Port of L.A. Will Divert Cargo Ships to Battle Import Congestion

Port of Los Angeles

The Port of Los Angeles plans to divert cargo ships to other destinations because of pandemic-fueled congestion, according to the port’s executive director.

About 800 of the port’s 15,000 workers aren’t on the job because of Covid-19, leaving fewer staff to handle a surge in imports, Gene Seroka, Executive Director of the Port of Los Angeles, said at a press conference on Wednesday. Re-directing vessels to alternate ports will help the L.A. harbor “dig out of this” backlog, he said.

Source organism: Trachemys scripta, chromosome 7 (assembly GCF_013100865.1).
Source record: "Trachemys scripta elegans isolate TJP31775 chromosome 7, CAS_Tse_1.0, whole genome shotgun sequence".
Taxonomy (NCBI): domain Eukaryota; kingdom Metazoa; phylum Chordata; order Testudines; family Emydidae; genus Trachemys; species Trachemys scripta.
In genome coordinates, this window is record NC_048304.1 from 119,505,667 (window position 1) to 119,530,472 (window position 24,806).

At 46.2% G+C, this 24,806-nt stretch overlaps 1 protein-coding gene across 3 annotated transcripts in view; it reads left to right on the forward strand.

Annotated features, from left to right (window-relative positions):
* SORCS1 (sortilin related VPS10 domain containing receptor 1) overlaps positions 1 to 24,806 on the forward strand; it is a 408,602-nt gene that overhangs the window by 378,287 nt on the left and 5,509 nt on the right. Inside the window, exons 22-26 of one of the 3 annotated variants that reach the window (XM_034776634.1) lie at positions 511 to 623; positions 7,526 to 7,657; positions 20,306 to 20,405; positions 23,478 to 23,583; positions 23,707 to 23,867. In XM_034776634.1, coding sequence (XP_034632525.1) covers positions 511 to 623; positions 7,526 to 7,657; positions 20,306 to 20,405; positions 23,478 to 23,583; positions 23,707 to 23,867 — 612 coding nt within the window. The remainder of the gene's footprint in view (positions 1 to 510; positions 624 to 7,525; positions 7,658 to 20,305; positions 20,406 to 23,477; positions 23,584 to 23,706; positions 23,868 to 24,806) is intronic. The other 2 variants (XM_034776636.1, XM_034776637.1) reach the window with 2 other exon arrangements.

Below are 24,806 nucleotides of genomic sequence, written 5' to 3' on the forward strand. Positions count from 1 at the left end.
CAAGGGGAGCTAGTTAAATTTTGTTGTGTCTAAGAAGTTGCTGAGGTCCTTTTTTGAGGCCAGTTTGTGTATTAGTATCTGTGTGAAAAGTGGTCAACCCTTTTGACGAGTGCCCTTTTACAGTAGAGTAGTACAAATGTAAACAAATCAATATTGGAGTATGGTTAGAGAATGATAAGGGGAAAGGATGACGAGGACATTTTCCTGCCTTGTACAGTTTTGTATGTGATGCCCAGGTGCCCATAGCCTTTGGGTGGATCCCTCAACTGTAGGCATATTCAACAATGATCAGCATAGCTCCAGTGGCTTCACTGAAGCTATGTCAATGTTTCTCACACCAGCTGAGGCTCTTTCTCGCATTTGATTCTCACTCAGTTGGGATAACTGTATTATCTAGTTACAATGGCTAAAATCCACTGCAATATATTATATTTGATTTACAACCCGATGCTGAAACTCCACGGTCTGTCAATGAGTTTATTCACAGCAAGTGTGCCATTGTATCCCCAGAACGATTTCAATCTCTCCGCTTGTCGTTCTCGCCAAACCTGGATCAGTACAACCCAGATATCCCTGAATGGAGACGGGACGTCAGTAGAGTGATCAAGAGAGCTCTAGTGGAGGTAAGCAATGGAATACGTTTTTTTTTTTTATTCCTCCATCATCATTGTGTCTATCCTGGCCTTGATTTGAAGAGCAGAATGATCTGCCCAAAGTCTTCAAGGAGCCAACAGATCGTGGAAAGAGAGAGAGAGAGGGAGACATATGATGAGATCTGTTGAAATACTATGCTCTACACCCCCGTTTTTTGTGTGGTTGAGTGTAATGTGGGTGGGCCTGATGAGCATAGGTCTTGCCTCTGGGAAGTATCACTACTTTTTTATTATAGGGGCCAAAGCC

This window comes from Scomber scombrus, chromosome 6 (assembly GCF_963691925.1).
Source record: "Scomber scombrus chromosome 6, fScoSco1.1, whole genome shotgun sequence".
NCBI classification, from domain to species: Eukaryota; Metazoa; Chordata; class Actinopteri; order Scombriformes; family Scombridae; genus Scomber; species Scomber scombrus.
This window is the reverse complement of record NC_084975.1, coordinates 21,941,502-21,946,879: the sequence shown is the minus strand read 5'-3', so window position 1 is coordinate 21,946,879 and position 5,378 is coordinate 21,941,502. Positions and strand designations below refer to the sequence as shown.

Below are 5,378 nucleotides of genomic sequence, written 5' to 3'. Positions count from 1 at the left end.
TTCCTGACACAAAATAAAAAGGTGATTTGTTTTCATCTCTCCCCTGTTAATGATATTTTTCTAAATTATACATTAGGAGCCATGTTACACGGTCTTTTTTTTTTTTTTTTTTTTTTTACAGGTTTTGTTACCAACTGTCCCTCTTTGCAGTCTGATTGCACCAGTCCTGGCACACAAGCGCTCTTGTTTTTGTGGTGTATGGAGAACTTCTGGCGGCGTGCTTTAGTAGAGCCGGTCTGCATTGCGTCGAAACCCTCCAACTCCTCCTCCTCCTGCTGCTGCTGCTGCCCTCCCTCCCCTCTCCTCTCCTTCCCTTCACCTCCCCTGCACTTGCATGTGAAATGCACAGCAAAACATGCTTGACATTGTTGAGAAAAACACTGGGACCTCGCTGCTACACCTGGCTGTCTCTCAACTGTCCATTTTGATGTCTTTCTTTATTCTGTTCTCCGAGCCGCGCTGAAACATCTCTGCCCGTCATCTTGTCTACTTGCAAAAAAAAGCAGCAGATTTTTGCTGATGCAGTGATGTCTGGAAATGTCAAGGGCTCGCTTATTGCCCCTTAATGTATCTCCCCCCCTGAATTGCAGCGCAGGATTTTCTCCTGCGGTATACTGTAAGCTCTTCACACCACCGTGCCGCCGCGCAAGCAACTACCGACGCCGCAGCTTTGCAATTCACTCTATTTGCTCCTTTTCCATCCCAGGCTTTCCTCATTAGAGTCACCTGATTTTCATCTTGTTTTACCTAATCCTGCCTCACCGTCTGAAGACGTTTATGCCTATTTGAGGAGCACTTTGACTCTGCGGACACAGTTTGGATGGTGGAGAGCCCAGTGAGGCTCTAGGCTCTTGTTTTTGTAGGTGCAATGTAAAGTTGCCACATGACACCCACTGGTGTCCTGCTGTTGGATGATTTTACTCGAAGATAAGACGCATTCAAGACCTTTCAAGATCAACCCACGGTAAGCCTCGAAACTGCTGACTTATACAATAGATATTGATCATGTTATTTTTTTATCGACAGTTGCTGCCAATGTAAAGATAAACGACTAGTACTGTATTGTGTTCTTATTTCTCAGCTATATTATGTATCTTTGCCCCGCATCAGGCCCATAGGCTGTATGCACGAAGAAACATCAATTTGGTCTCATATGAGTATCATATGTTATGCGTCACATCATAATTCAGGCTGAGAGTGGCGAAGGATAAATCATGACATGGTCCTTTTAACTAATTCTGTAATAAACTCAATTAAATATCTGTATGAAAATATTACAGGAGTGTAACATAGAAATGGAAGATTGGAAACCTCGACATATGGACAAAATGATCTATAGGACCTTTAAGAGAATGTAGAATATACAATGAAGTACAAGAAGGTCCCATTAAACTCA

The twin ports of Los Angeles and Long Beach are the busiest U.S. gateway for ocean trade with China.

About 85% of container vessels are currently going straight to anchorage where they wait an average of 8 days to unload, up from fewer than 3 days when the congestion began in November and zero days during normal times, Seroka said. Truck and rail resources are “stretched thin.”

“We need to catch our breath,” he said. The port is experiencing a “pandemic-driven buying surge unlike any we have seen.”

The port is forecast to handle 730,000 twenty-foot equivalent units in February, up 34% from a year earlier, he said. For March, 775,000 TEUs are expected in the port, an increase of 72%.




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